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Samsung Ups Coolness Race with Thought Control as Input
Samsung Ups Coolness Race with Thought Control as Input

By Barry Levine
April 22, 2013 10:16AM

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There's been an explosion of new products and research in computer control that go far beyond mouse, keyboard and touchscreen. Siri and other voice agents are pioneering intelligent voice control, and Leap Motion, Microsoft's Kinect and others are leading the way for in-the-air gestural control. Now, Samsung is working on thought control.
 


In the one-upmanship going on between device makers, Samsung is trying to move straight to the endgame. The device maker's Emerging Technology Lab is working with the University of Texas to develop a thought control interface.

The joint project uses a cloth cap with electroencephalogram (EEG) electrodes to control interaction on tablets and smartphones, including the company's Galaxy Note 10.1 tablet. Samsung is aiming the technology at users with disabilities, but reports indicate that the interface could be taken mainstream. Samsung is working with Roozbeh Jafari, assistant professor of electrical engineering at the University of Texas, Dallas.

The EEG cap measures electrical activity in the scalp. Users focus on a specific icon that is flashing at a given frequency, and the system can detect when the brain's electrical patterns are reacting to that frequency. Different frequencies convey different patterns, and the researchers say they currently have an 80 percent to 95 percent response accuracy. The system can respond quickly enough to enable a user to make a selection as fast as every five seconds.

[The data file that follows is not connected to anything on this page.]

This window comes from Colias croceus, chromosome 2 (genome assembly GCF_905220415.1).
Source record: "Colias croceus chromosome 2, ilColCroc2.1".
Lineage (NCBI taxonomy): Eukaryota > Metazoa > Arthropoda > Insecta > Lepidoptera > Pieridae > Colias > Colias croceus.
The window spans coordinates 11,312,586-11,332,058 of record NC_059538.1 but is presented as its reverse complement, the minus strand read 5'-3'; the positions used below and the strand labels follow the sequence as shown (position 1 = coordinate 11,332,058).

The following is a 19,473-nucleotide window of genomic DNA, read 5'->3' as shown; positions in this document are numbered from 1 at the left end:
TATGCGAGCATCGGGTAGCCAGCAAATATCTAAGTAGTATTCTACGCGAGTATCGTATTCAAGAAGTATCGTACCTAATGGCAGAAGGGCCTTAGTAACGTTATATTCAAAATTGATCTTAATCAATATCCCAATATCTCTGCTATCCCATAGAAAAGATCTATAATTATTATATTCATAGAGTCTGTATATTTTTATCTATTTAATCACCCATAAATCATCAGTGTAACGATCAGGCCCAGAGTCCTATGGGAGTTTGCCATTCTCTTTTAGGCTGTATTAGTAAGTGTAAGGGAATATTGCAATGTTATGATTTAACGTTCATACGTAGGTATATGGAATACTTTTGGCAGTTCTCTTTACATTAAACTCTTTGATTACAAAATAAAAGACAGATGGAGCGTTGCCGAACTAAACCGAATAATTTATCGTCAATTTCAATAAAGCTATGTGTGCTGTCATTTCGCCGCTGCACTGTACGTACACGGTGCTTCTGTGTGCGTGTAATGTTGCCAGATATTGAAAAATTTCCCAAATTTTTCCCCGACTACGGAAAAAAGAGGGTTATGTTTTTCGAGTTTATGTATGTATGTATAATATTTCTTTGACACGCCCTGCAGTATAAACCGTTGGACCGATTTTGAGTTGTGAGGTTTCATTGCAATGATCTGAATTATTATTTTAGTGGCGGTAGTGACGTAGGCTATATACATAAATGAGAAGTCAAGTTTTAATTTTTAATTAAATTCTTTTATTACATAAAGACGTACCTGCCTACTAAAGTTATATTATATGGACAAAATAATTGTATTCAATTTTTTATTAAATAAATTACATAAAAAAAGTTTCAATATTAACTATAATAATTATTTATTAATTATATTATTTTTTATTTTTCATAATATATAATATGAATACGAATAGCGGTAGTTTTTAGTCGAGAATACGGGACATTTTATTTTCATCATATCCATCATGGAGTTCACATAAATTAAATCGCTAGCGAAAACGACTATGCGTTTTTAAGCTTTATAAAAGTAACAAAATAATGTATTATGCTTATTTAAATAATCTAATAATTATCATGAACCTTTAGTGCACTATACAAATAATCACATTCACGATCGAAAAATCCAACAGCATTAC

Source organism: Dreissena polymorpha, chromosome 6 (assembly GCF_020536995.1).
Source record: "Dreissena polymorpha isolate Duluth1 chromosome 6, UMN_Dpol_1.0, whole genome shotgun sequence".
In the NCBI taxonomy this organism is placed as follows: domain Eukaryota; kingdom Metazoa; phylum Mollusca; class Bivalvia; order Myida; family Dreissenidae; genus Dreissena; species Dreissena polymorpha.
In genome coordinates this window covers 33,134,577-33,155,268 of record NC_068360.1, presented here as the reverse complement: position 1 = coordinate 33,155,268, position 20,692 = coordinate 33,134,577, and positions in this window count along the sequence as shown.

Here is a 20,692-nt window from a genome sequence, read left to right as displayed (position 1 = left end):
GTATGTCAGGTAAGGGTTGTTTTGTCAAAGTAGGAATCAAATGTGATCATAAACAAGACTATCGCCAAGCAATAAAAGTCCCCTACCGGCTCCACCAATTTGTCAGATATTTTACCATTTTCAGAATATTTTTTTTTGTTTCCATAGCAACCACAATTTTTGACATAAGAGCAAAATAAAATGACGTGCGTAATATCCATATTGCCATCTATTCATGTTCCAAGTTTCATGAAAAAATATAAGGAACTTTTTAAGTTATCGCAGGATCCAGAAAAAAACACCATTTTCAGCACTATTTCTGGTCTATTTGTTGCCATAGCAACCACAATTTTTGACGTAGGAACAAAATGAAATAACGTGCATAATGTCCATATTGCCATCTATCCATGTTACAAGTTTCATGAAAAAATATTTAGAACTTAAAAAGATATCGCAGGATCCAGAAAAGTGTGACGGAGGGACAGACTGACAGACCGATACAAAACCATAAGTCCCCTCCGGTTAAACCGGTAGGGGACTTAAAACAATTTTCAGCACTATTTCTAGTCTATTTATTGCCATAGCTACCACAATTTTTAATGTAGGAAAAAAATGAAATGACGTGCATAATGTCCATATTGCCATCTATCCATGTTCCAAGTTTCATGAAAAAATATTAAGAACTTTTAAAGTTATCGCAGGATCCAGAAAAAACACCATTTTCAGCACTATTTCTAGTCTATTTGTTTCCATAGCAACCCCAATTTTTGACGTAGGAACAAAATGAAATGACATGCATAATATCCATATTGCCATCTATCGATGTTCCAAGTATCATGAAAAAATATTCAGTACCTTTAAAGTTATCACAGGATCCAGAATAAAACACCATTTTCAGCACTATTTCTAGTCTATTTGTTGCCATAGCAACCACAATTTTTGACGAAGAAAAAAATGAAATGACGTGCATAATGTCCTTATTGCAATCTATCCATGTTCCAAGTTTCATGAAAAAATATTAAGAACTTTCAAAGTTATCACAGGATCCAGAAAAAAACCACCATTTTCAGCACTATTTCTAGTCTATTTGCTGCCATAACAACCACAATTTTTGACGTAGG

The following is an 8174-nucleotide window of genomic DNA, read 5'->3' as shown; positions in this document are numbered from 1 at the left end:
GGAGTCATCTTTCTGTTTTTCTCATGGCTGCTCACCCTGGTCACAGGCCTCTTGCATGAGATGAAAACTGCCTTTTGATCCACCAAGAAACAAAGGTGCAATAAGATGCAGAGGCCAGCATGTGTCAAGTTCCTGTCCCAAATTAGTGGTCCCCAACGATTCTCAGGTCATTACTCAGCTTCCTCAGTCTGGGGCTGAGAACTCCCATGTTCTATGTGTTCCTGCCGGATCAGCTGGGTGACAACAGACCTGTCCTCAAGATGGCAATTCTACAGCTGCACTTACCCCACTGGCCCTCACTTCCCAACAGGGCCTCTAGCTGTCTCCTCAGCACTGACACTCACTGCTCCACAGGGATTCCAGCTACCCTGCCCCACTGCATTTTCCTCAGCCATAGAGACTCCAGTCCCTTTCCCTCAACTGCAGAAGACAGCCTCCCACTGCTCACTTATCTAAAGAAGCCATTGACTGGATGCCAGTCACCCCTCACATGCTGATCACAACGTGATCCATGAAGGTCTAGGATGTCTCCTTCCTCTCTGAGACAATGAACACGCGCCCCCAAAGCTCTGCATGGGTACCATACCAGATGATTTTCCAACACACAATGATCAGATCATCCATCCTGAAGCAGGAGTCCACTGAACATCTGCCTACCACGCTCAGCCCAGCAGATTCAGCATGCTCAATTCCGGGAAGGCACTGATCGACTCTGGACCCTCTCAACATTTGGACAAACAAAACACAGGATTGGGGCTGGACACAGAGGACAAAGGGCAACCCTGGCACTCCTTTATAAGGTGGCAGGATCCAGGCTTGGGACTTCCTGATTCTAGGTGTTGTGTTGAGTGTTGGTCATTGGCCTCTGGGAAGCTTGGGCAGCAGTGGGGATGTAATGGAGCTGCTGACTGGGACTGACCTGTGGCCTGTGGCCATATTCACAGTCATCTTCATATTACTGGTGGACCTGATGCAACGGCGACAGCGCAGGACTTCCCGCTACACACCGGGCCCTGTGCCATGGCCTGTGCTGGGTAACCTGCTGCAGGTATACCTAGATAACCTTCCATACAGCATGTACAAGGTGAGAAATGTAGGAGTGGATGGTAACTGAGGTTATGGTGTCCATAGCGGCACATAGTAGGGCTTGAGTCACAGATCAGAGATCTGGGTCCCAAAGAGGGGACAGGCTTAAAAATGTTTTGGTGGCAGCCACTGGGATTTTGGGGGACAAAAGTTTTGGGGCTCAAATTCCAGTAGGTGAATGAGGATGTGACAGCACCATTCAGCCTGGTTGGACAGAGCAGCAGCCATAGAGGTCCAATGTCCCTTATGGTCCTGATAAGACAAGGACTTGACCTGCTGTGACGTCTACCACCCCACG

'Endless' Possibilities

The current research is focusing on the ability to launch an application, choose a song or turn a Samsung Galaxy Note 10.1 tablet on and off. The research has successfully demonstrated the ability to open applications by concentrating on one of the blinking icons.

The researchers said they planned to develop a detector component that was easier to use all day long than a cap with electrodes and wires, such as a hat, but there was no indication as to a timeline for commercialization of the research. No manufacturing prototype has been created.

Laura DiDio, an analyst with Information Technology Intelligence Consulting, said the "possibilities for technology like this are endless" beyond the niche market of helping those with disabilities, although she cautioned that real-world use was still many years off.

New Interfaces

There's been an explosion of new-to-market products and research in computer control that go far beyond mouse, keyboard and touchscreen. Siri and other intelligent voice agents are pioneering intelligent voice control, and Leap Motion, Microsoft's Kinect and others are leading the way for in-the-air gestural control.

Other experiments in thought control, beyond Samsung's, have also been moving that technology forward. Earlier this month, for instance, a research team at the University of California at Berkeley's School of Information presented their findings in using brainwaves of subjects who are thinking of a song, an image or other mental imaging.

A sensor on the subject's forehead detects the unique brainwaves of that specific image or song, which are then identified and used as a "passthought," or mental password. The researchers utilized a commercially available headset, the Neurosky MindSet, that retails for $100 and transmits the patterns via Bluetooth to a computer. The researchers noted that, except for the EEG sensor, the headset is otherwise "indistinguishable from a conventional Bluetooth headset" that is used with mobile phones or music players.
 

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